Students Let the Sun Shine In

Bright ideas on solar-powered living take over the National Mall in Washington, D.C.

For the first time in the history of the Solar Decathlon competition, a European team has taken top honors. German students from Technische Universitat Darmstadt beat out 19 other collegiate teams in the Department of Energy’s third Solar Decathlon held on the National Mall in Washington D.C. from October 12 – 20. The competition invited colleges and universities from around the country and around the world to build and operate prototype zero-carbon homes using the latest in solar and sustainable technology. Stretching four blocks and flanking both sides of the Mall, each home in the Solar Village had to power itself using only the sun over the two-week trial, and also had to generate enough energy to fuel an electric car. Over the course of the competition, judges assessed the homes in ten categories ranging from architecture and engineering to energy balance and comfort.

The teams were supported in part by a $100,000 grant from the U.S. Department of Energy (DOE), up from the $10,000 offered in the 2005 competition. Alexander Karsner, Assistant Secretary for DOE, says that the additional fiscal support indicates just how valuable this competition is to national energy research. “This is the most important thing that we do,” Karsner says. “Think about that. Of all the things that we research at the Department of Energy, from the human genome to national defense, this is the most important.”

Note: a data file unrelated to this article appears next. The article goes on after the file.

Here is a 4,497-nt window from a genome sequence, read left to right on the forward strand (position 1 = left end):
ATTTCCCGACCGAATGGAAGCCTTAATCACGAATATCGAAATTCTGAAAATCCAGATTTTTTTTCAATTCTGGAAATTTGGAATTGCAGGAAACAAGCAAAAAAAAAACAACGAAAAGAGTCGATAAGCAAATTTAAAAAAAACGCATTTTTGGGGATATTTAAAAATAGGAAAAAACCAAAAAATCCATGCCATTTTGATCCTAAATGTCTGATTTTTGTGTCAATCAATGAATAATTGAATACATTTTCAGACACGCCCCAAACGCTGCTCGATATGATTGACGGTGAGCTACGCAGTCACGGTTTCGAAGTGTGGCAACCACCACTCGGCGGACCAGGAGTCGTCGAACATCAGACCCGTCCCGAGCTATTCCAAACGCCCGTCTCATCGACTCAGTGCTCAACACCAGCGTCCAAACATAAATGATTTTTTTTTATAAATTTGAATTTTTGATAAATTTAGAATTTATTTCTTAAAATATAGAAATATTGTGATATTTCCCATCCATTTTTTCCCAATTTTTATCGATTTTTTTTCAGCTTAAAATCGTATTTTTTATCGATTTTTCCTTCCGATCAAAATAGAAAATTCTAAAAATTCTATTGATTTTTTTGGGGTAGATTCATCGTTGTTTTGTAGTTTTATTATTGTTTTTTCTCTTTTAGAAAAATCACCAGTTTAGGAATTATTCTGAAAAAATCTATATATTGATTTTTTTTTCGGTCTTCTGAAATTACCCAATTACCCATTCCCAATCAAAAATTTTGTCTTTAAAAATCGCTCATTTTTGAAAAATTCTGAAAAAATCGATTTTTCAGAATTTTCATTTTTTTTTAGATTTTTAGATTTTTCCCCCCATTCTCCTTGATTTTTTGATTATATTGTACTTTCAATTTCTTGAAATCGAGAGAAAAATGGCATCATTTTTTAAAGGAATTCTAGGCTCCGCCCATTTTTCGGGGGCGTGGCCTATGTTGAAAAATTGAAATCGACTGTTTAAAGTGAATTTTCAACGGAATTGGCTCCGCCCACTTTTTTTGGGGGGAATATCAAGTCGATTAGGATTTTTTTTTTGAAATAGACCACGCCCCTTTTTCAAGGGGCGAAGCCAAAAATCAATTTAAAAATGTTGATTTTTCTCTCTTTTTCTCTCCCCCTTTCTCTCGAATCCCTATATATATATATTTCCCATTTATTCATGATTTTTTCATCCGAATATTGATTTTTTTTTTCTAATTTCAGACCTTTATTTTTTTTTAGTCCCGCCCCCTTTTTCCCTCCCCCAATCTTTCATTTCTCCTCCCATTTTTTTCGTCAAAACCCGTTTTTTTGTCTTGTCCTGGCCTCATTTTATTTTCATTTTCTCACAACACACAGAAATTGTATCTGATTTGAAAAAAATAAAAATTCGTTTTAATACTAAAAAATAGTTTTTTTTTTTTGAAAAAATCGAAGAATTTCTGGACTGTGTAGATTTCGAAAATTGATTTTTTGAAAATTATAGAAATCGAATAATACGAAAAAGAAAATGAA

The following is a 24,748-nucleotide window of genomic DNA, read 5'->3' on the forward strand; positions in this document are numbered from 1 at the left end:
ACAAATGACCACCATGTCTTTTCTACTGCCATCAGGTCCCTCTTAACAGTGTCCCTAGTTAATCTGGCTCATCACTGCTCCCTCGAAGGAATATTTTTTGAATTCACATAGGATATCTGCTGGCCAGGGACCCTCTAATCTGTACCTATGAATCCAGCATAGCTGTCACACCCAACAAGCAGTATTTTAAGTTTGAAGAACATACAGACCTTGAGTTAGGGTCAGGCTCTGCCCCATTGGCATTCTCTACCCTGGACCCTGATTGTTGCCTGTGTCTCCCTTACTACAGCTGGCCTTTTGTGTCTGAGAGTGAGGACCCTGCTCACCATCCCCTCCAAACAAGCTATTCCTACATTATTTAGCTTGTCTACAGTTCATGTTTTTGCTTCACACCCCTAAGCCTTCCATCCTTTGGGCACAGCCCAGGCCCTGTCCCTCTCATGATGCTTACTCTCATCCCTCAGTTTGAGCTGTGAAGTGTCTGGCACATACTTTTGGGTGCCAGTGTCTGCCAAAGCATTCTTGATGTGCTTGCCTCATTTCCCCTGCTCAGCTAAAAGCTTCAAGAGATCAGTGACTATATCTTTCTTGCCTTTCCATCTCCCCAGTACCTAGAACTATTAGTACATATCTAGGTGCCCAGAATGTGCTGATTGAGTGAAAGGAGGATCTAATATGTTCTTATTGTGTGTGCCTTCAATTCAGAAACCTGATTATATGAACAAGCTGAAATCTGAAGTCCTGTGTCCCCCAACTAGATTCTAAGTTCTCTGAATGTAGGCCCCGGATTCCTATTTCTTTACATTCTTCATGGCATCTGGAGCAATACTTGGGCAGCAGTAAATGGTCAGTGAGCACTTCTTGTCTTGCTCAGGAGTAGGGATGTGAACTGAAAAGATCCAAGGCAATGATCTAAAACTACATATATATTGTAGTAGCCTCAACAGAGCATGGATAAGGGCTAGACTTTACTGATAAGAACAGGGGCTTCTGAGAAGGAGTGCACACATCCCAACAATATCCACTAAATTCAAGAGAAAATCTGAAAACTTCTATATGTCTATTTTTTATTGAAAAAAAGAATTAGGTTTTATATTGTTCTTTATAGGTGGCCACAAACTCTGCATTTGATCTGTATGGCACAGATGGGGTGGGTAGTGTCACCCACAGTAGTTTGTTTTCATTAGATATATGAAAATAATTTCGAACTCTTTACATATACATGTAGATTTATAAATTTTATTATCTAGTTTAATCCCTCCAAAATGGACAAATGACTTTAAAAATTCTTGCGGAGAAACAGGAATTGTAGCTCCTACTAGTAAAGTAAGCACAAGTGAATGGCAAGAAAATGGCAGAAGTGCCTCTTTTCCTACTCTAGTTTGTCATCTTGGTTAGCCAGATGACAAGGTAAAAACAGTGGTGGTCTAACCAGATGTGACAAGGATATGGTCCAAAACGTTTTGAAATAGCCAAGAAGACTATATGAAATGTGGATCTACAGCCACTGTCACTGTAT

And with the built environment being the leader in green house gas emissions and energy consumption, Karsner added that the technologies and designs tested in these solar homes would help the U.S. reach its goal of making solar energy cost competitive with fossil fuel energy by 2015. This year, copies of the housing designs will also be given to the DOE’s Office of Energy Efficiency and Renewable Energy to help bring these technologies to a mass market faster.

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In addition to the students, judges, and professionals on site, over 120,000 people waited in long lines for public tours of the homes. “We want this event to continue to educate the students who are our future leaders and will carry this technology forth, but we also want to educate the marketplace,” says Richard King, Director of the Solar Decathlon. “Builders aren’t going to build these kinds of homes if we don’t have the market and this event helps the market to grow.”

Click here to see a selection of houses from the Solar Village and find out more about the projects.

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